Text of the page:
Oil prices mark a modest pullback as investors monitor Israel-Gaza war

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Oil futures finished lower on Tuesday, consolidating after a surge in the previous session in reaction to a weekend attack on Israel by Palestinian militant group Hamas that sparked fears of a wider regional conflict.

Price action

  • West Texas Intermediate crude for November delivery
    CL00,
    +2.91%

    CL.1,
    +2.91%

    CLX23,
    +2.91%
    fell 41 cents, or 0.5%, to settle at $85.97 a barrel on the New York Mercantile Exchange. Prices for the contract gained 4.3% on Monday.

  • December Brent crude
    BRN00,
    +2.78%

    BRNZ23,
    +2.78%,
    the global benchmark, declined 50 cents, or 0.6%, to $87.65 a barrel on ICE Futures Europe a day after climbing 4.2%.

  • November gasoline
    RBX23,
    +1.87%
    added 0.9% to $2.26 a gallon and November heating oil
    HOX23,
    +0.30%
    tacked on 1.8% to $3.02 a gallon, with both settling at their highest prices in a week, according to Dow Jones Market Data.

  • Natural gas for November delivery
    NGX23,
    +0.36%
    settled at $3.38 per million British thermal units, up 0.2% Tuesday to mark its highest finish since January.

Market drivers

WTI and Brent both soared more than 4% on Monday, after the wave of attacks on Saturday by Hamas, which were followed by retaliatory strikes by Israel on Gaza and Israel’s formal declaration of war against the group.

While crude saw a sharp jump on Monday, oil prices had fallen back significantly the previous week after hitting 2023 highs just shy of $100 a barrel for Brent and above $95 a barrel for WTI in late September.

Though Israel produces little oil, the Wall Street Journal reported Sunday that Iranian military officials had helped Hamas plan and coordinate the attack.

Iran congratulated Hamas on the attack but has denied a role in planning it.

Read: Here’s what Israel-Hamas war means for oil prices as fighting continues

“The potential of Iran’s involvement, that if proven true, could trigger the U.S. to apply more strict sanctions on Iranian crude in an already tight market,” StoneX’s Kansas City energy team, led by Alex Hodes, wrote in Tuesday’s newsletter. “There has been no hard evidence yet on Iran’s involvement, however they have been involved in supporting Hamas in the past.”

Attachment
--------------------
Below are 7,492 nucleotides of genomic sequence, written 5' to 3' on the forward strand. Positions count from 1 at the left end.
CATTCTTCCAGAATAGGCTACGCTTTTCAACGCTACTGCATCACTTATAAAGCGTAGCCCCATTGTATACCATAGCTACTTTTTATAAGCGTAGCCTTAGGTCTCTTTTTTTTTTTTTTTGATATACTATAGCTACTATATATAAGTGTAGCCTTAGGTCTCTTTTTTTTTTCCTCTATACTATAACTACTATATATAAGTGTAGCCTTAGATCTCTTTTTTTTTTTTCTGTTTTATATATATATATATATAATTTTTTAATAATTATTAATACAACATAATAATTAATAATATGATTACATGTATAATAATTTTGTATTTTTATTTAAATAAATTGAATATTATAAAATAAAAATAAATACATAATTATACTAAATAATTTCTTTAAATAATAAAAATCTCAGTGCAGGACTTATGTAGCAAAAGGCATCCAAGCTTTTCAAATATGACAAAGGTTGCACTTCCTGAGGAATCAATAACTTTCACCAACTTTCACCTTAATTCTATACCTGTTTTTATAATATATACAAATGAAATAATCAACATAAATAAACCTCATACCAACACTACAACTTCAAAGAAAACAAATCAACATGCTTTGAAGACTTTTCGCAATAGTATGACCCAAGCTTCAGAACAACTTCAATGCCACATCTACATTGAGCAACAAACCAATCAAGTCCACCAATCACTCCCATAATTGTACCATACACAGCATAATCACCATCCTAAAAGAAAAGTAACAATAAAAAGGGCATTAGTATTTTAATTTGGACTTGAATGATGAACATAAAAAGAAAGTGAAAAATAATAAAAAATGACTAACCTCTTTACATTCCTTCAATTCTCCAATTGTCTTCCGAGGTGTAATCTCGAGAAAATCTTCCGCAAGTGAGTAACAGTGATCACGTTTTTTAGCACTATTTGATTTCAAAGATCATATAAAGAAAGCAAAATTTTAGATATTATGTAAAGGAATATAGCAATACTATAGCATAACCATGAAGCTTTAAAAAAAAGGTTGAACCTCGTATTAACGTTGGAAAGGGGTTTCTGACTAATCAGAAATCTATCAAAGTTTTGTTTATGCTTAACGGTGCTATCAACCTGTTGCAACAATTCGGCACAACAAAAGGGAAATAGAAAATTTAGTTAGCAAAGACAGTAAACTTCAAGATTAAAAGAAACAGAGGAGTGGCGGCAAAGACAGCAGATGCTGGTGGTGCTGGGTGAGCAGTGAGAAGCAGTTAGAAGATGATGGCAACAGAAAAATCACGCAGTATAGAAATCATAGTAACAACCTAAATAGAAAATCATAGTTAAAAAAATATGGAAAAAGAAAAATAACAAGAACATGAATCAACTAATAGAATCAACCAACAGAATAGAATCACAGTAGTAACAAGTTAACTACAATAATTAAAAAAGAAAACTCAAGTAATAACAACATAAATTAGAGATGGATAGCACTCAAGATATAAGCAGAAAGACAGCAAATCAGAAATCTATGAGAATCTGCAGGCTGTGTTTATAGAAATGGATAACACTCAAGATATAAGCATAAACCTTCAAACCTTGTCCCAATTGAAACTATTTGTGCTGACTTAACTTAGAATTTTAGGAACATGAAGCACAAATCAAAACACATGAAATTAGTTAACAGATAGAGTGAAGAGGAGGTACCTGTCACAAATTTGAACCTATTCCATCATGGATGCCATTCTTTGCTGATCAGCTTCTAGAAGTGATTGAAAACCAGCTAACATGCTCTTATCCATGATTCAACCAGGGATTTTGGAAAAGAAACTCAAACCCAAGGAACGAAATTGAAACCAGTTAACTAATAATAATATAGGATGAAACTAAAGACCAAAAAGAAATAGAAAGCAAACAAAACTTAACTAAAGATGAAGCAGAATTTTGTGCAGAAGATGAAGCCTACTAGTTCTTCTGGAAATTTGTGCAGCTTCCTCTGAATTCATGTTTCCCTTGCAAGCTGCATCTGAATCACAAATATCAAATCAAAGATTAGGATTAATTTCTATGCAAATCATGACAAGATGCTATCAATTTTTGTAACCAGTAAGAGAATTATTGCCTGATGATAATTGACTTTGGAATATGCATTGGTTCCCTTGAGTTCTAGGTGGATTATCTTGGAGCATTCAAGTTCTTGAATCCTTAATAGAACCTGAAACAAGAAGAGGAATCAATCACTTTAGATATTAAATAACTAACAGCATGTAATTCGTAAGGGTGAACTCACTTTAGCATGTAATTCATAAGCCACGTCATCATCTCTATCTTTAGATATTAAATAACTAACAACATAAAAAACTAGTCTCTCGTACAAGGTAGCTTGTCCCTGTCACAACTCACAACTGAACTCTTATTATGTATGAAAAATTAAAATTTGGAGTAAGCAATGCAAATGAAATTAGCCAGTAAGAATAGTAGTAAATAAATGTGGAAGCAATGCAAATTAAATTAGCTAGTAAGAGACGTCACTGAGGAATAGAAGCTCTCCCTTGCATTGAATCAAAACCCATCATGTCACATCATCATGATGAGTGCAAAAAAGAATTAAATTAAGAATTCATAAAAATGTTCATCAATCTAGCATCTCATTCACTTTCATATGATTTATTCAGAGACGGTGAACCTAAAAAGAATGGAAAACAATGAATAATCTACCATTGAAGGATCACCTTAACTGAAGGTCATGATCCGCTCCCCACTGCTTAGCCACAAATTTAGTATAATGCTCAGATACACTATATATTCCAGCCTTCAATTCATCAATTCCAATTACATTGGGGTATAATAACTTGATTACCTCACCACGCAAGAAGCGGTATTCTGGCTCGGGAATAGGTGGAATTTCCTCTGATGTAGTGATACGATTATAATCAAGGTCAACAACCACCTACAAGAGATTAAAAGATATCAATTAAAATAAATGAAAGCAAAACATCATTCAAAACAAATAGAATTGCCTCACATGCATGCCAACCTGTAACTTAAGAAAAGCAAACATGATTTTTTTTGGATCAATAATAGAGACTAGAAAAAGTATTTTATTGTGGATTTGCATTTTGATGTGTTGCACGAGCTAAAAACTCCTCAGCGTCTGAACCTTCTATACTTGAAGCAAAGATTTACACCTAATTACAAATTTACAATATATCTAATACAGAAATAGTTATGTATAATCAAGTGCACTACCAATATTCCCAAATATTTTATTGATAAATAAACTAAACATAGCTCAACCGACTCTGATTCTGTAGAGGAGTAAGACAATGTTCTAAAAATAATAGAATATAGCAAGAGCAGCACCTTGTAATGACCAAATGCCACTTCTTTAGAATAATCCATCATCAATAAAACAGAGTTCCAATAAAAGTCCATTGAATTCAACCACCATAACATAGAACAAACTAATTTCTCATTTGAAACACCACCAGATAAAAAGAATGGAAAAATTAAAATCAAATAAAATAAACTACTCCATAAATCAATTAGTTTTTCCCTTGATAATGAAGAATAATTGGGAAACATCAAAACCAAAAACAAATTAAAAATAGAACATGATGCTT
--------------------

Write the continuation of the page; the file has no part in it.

Iranian crude output hit 3.1 million barrels a day, or mbd, in August, noted Carsten Fritsch, commodity analyst at Commerzbank, in a Tuesday note, the highest since U.S. sanctions came back into force in the fall of 2018, after the Trump administration withdrew from the Iranian nuclear accord (see chart below).

Though no official figures are available, it’s estimated that Iranian crude exports were as high as 2 mpd in August.

“The U.S. has apparently been pursuing a laissez-faire approach to the enforcement of sanctions in recent months so as to offset at least part of the decrease in OPEC+ supply. It is hardly likely to maintain this policy now given Iran’s open show of support for Hamas,” Fritsch said. Full enforcement of sanctions could cut Iranian exports by as much as 1 mbd.

“Though this would further tighten the oil market in the current environment, it would not result in the kind of acute shortage that would massively drive up prices,” he said.

See: Will Israel-Gaza war sink stocks and shake the global economy? Watch oil prices.

Elsewhere, as tensions in the Middle East rise along with supply concerns, the U.S. may be “re-evaluating sanctions on Venezuela,” said StoneX’s Kansas City energy team. “Easing of sanctions would allow more companies and countries to import crude from Venezuela.”

Reuters reported Monday that sources said Venezuela and the U.S. have progressed in talks that could provide sanctions relief to Venezuela.

“It appears that this headline has received more attention since the recent Hamas attacks and is likely an attempt to quell fears over oil market supply disruptions rather than affirmed deals being made,” said the Kansas City energy team at StoneX.

Meanwhile, traders will look to reports this week for supply and demand updates on the oil market.

The Energy Information Administration will release its monthly Short-term Energy Outlook on Wednesday. OPEC and the International Energy Agency will release separate monthly oil reports on Thursday.

Also Thursday, the EIA will issue its weekly U.S. petroleum supply report. That would come a day later than usual due to the Columbus Day and Indigenous Peoples’ holiday on Monday.

On average for the week ended Oct. 6, analysts expect the supply report to show a supply climb of 200,000 barrels for crude, according to a survey conducted by S&P Global Commodity Insights. They also forecast inventories declines of 1.1 million barrels for gasoline and 1.8 million barrels for distillates.

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